"One of Dese Mornings, Bright and Fair,/ Take My Wings and Cleave De Air": The Legend of the Flying Africans and Diasporic Consciousness

Article excerpt

"O Daedalus, Fly Away Home"

Drifting night in the Georgia pines,

coonskin drum and jubilee banjo.

Pretty Malinda, dance with me.

Night is juba, night is conjo.

Pretty Malinda, dance with me.

Night is an African juju man

weaving a wish and a weariness together

to make two wings.

O fly away home fly away

Do you remember Africa?

O cleave the air fly away home

My gran, he flew back to Africa,

just spread his arms and

flew away home.

Drifting night in the windy pines,

night is a laughing, night is a longing.

Pretty Malinda, come to me.

Night is a mourning juju man

weaving a wish and a weariness together

to make two wings.

O fly away home fly away

--Robert Hayden

Some people said that when a Negro died he went back to Africa, but this is a lie. How could a dead man go to Africa? It was living men who flew there, from a tribe the Spanish stopped importing as slaves because so many of them flew away that it was bad for business.

--Esteban Montejo, The Autobiography of a Runaway Slave

The African don't eat salt, they say they come like a witch... those Africans who don't eat salt--and they interpret all things. And why you hear they say they fly away, they couldn't stand the work when the taskmaster them flog them; and they get up and they just sing their language, and they clapping their hands--so--and they just stretch out, and them gone--so--right back. And they never come back.

--Ishmael Webster, qtd. in Alas, Alas, Kongo

The legend of the Flying Africans is a canonical tale which resonates throughout the expressive traditions of that part of the African diaspora which has known slavery in the New World.(1) The three examples above, from, respectively, an African American, a Cuban, and a Jamaican, demonstrate the wide geographic currency of the legend within Afro-Latin and Afro-Caribbean communities as well as in the U.S., the latter being the geographic area where the legend is most commonly located by researchers. In fact, all the shores touched by the Atlantic slave trade produce a collective mythology. The fact of this legend's appearance and resonance in this widespread physical area demands both a pan-American and a pan-African analytic perspective, a theoretical framework which encompasses Afro-Caribbean and Afro-Latin geographic and cultural areas, in addition to looking at the perhaps more commonly cited North American examples.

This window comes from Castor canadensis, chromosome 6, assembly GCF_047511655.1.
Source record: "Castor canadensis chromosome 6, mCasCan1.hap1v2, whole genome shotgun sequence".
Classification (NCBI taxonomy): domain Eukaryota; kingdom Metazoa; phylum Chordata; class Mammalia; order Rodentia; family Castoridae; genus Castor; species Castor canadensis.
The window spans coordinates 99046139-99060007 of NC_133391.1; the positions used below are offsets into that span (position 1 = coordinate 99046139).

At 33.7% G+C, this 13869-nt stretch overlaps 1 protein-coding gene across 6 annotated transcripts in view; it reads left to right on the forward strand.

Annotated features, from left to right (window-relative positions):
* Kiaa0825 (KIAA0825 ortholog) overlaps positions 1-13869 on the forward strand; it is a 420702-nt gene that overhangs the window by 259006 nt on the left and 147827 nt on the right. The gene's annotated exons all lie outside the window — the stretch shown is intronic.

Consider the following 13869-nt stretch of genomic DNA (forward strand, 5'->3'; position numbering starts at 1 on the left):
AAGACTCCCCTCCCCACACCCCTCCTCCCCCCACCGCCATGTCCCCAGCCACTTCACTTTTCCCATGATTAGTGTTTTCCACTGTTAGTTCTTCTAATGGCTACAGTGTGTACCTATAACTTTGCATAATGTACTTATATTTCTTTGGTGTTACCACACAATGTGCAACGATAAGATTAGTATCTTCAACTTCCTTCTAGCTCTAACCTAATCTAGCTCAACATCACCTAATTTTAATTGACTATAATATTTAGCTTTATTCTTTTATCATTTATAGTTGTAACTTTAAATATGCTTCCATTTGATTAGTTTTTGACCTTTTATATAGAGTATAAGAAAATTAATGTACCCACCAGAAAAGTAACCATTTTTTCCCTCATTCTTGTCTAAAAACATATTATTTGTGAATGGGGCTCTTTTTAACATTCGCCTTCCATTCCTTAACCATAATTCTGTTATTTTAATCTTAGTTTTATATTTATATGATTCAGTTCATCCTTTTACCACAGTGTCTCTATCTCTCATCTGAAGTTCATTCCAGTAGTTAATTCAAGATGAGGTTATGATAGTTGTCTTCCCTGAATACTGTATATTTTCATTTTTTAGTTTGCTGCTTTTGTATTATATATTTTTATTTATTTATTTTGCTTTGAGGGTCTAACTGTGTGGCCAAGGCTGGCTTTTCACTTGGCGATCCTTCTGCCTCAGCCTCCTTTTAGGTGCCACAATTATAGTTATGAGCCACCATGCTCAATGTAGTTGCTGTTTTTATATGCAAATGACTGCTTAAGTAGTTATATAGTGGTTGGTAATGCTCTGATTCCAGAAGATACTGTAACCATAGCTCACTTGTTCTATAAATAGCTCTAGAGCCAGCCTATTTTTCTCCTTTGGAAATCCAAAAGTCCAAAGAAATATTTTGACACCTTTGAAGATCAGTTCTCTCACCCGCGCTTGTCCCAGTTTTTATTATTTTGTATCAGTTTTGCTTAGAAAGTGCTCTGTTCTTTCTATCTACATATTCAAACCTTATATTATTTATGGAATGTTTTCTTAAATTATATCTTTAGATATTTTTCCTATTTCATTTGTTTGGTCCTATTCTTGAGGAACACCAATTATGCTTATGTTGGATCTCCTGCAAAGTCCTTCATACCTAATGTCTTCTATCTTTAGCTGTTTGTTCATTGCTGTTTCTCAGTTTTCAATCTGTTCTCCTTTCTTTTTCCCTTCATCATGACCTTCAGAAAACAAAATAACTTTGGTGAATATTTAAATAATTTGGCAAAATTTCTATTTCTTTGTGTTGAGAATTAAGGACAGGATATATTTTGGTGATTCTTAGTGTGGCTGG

Along with being a canonical tale, the legend of the Flying Africans is commonly recognized, and subsequently categorized, as a piece of folklore. This classification subjects the legend to analysis in the discourses of the social sciences, specifically anthropology and folklore studies. There are two characteristics of this discourse which this essay will challenge. The first is the separation of folklore and literature. And the second is the notion that folkloric elements are static units which can disappear or be lost. My argument is that the novel form, as used by black women writers, constitutes an alternate realm of transmission and transformation for the canonical tales of black communities. Toni Morrison's Song of Solomon and Paule Marshall's Praisesong for the Widow are two novels which, in their transformation of the legend of the Flying Africans, articulate a counter-discursive historiography of slavery. The novels (as opposed to folklore collections) function as dynamic sites for contextualizing this legend, and for questioning previous versions of the legend as they have existed in cultural memory and in recorded folklore histories. Morrison's and Marshall's revisions and altered emphases raise questions about previous cultural definitions of heroism and community responsibility, seeing these now from a feminist and an Afro-centric perspective. …


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